1965 Buick Riviera Gran Sport
Some consider the first Buick Riviera, built from 1963 to 1965, to be the best-looking car General Motors has ever produced. And in the design’s final year it was perfected with hidden headlights and the availability of Buick’s first high-performance Gran Sport package—option code A9.
Under the hood was a new 425-cubic-inch Super Wildcat version of the Nailhead V-8. Equipped with two four-barrel 600-cfm carburetors the Nailhead made 360 hp and 465 lb-ft of torque at just 2800 rpm. The 425 engine was larger and more powerful than the Nailhead on the Skylark GS-400.
Only 3354 Riviera Gran Sports were built in 1965, all with the Super Turbine 400 three-speed automatic transmission.
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1970 Buick GSX Stage 1
Just like Oldsmobile, Buick went with 455 cubic inches in 1970, and there were two available; the standard GS-455 and the Stage 1.
The standard engine in the Gran Sport and the GSX was rated 350 hp and 510 lb-ft of torque.
However, the 455 Stage 1, which cost just $115 extra, was the pinnacle of Buick’s performance at the time. The Stage 1 engine included different cylinder heads with larger valves, a higher compression ratio, and a more aggressive camshaft.
Buick radically underrated the engine at 360 hp at 4600 rpm and 510 lb-ft of torque at 2800 rpm—the most twist of any production motor at the time.
All GS Buicks came with functional ram air scoops in their hoods as standard equipment and the Stage 1 machines were some of the quickest muscle cars built in the era. Buyers looking for more pizazz to rival their friend’s GTO Judge
could order the GSX package which was available in Apollo White or Saturn Yellow.
With its wild colors and black stripes, the GSX with the optional Stage 1 engine was the ultimate Buick muscle car and the price tag showed it at over $4500.
Of the 678 GSX Stage 1 cars built in 1970, 400 got the Stage 1 engine, and of those 118 got Muncie four-speeds.
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1973 Buick Gran Sport Stage 1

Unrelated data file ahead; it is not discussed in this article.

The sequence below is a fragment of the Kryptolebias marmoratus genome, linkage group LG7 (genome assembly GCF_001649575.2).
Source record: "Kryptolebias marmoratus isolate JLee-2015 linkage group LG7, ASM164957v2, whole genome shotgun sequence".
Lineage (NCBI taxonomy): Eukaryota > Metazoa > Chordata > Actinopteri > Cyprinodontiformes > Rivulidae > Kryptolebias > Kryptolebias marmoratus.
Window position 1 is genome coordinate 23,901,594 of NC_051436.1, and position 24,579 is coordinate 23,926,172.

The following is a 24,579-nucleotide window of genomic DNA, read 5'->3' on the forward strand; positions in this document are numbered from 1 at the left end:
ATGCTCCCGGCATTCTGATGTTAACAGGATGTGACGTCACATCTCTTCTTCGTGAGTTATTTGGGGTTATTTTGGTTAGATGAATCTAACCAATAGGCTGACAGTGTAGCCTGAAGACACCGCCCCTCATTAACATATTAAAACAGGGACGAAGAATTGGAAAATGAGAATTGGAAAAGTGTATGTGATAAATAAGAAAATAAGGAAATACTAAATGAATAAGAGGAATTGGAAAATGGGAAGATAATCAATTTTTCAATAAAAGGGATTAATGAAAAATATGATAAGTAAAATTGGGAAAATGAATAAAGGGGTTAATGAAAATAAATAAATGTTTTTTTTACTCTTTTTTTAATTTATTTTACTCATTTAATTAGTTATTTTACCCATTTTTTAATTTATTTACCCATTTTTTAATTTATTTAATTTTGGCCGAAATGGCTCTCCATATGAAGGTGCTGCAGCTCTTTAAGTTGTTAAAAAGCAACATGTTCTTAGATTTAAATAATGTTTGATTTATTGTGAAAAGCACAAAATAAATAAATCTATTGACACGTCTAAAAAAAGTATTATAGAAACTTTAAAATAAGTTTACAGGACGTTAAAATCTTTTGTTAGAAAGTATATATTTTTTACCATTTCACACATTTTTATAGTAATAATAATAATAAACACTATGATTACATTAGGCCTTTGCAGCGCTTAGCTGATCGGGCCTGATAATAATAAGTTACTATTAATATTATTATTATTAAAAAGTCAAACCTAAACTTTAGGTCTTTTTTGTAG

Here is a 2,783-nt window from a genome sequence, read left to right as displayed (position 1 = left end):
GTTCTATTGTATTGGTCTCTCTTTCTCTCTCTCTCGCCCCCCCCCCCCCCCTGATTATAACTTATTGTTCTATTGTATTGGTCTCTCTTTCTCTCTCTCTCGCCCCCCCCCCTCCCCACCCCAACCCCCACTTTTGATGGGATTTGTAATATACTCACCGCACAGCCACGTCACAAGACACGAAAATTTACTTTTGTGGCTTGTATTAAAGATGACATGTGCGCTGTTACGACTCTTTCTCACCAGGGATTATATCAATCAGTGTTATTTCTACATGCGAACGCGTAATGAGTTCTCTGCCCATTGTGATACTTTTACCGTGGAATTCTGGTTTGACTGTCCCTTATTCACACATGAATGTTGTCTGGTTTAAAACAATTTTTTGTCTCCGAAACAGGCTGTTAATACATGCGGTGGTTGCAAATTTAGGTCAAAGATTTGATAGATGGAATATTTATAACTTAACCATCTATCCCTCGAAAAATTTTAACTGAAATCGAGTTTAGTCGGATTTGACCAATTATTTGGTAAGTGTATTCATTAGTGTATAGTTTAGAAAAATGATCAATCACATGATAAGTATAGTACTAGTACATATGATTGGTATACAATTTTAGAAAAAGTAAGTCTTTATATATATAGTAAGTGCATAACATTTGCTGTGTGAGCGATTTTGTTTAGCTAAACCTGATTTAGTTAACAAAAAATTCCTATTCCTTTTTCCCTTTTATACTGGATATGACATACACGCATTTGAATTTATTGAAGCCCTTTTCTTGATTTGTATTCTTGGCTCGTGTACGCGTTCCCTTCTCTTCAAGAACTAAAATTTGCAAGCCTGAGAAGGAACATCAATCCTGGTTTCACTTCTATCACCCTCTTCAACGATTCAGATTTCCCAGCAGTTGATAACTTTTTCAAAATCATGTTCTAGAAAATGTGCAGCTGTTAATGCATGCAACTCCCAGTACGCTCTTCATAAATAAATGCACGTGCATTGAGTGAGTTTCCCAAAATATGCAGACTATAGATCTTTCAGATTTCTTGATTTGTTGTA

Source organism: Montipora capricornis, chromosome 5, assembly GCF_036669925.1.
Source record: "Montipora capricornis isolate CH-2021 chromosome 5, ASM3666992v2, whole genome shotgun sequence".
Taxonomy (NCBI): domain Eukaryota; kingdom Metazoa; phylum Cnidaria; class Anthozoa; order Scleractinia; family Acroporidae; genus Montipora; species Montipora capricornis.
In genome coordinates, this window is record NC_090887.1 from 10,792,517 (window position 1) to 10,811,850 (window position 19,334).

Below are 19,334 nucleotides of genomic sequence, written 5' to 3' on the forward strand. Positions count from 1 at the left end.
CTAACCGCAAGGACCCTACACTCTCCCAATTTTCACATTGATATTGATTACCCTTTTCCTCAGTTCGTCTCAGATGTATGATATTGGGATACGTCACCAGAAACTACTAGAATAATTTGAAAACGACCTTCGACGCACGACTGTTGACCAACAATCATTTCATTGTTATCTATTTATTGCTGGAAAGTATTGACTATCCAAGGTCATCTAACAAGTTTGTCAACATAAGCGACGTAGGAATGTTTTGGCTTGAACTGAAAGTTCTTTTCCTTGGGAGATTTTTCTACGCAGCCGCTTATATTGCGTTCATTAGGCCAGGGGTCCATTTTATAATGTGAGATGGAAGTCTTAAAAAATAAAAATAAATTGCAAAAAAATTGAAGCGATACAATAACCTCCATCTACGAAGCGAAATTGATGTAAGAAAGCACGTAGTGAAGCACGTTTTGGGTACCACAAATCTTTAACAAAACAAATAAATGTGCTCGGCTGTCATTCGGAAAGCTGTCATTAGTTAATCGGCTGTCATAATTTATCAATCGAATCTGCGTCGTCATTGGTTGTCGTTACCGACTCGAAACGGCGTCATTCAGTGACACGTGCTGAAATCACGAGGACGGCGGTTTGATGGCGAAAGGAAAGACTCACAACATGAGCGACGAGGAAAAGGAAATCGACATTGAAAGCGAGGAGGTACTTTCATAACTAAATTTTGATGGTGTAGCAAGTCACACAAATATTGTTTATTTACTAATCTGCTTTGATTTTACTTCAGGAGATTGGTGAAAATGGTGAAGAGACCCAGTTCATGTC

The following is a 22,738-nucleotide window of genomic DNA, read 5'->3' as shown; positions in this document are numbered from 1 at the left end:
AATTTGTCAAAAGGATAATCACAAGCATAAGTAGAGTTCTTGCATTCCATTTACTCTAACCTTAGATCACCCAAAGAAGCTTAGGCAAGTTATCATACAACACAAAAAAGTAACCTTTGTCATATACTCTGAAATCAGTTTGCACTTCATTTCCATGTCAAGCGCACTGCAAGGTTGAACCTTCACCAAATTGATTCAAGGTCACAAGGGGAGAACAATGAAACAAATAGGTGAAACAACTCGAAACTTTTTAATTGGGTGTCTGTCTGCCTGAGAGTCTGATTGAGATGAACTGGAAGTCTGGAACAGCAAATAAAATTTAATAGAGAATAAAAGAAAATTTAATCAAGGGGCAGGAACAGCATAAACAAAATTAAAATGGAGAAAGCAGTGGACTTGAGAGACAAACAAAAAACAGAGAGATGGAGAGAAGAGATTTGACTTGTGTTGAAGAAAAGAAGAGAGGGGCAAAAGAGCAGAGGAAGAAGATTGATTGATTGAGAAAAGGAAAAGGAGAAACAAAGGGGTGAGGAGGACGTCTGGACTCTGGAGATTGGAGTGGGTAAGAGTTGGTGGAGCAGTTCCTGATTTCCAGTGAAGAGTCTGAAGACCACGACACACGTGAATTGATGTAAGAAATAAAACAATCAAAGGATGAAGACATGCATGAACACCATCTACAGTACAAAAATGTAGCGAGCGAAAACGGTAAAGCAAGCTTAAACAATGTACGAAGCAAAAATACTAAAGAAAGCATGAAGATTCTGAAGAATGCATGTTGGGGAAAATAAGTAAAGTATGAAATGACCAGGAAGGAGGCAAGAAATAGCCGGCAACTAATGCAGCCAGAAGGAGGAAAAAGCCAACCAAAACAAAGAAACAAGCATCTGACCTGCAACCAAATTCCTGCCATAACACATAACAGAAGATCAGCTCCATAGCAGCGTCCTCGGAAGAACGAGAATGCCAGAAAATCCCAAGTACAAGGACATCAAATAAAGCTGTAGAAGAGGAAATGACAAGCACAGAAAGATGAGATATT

Buick closed out the original muscle car era strong. The GSX didn’t make it past 1972, but the Gran Sport and the Stage 1 engine did. In 1973, the Gran Sport was now on the redesigned “Colonnade” Century, and it was a looker.
Four engines were offered, two weak 350s and two 455s. Remember, in 1972 the horsepower ratings went from “gross” to “net” and were down significantly. The first 455 was rated 225 hp, which was healthy for 1973, but the optional Stage 1 version of the engine was rated 270 hp.
Buick’s last significant muscle car of the 1970s was available with a Turbo 400 or a Muncie four-speed and the four-speed cars are rare.
Only 728 were built in 1973 with the Stage 1 engine and 92 of those with four speeds. In 1974 production dropped to just 478 Stage 1 cars.
1986 Buick Regal T-type and Grand National
The turbocharged Buick Regal Grand National first appeared in 1982, followed a year later by the T-Type.
But nobody really cared until 1986 when Buick added an intercooler to the V-6’s induction system and began eating Corvettes with the upright two-door coupes. This combination was available 1986-87, and it powered the black Grand Nationals, as well as the T-Types and other Turbo Regal models, which could be ordered in any color or combination available. In 1986 the engine was rated 235 hp and it was bumped up to 245 hp in 1987 just to piss off the Corvette engineers down the hallway. Demand took off in 1986 when word got out that these Buicks were the quickest things on the street, but then GM announced that 1987 was the final year for the combination and sales exploded.
Buick sold 7896 turbo Regals in 1986, including 5512 Grand Nationals. In 1987 it sold over 20,193 Grand Nationals alone.
1987 Buick GNX
And when it was all over Buick’s engineers sent their beloved rear-wheel-drive, turbocharged Regal out with a mushroom cloud.
They pulled 547 Grand Nationals off the assembly line and sent them down the road to ASC/McLaren where they were converted into the Grand National to end all Grand Nationals, the grand high exalted GNX. Modifications included a new rear suspension, 16-inch wheels and tires, wheel well flares, fender vents, and performance instrumentation.
The engine was tweaked up too, getting a ceramic turbine for the turbo, more boost, and a specific tune. With 276 hp and 360 lb-ft of torque, it was the meanest car GM built in the 1980s and it has become the most important American collector car from the decade of big hair and Bon Jovi with prices regularly over $100,000 for the best examples. And for good reason.
Able to run 0-60 mph in 5.5 seconds and the quarter-mile in 13.43 seconds at 104 mph the GNX wasn’t just quicker than IROCs and other ‘80s muscle cars, it’s the quickest factory stock car on this list.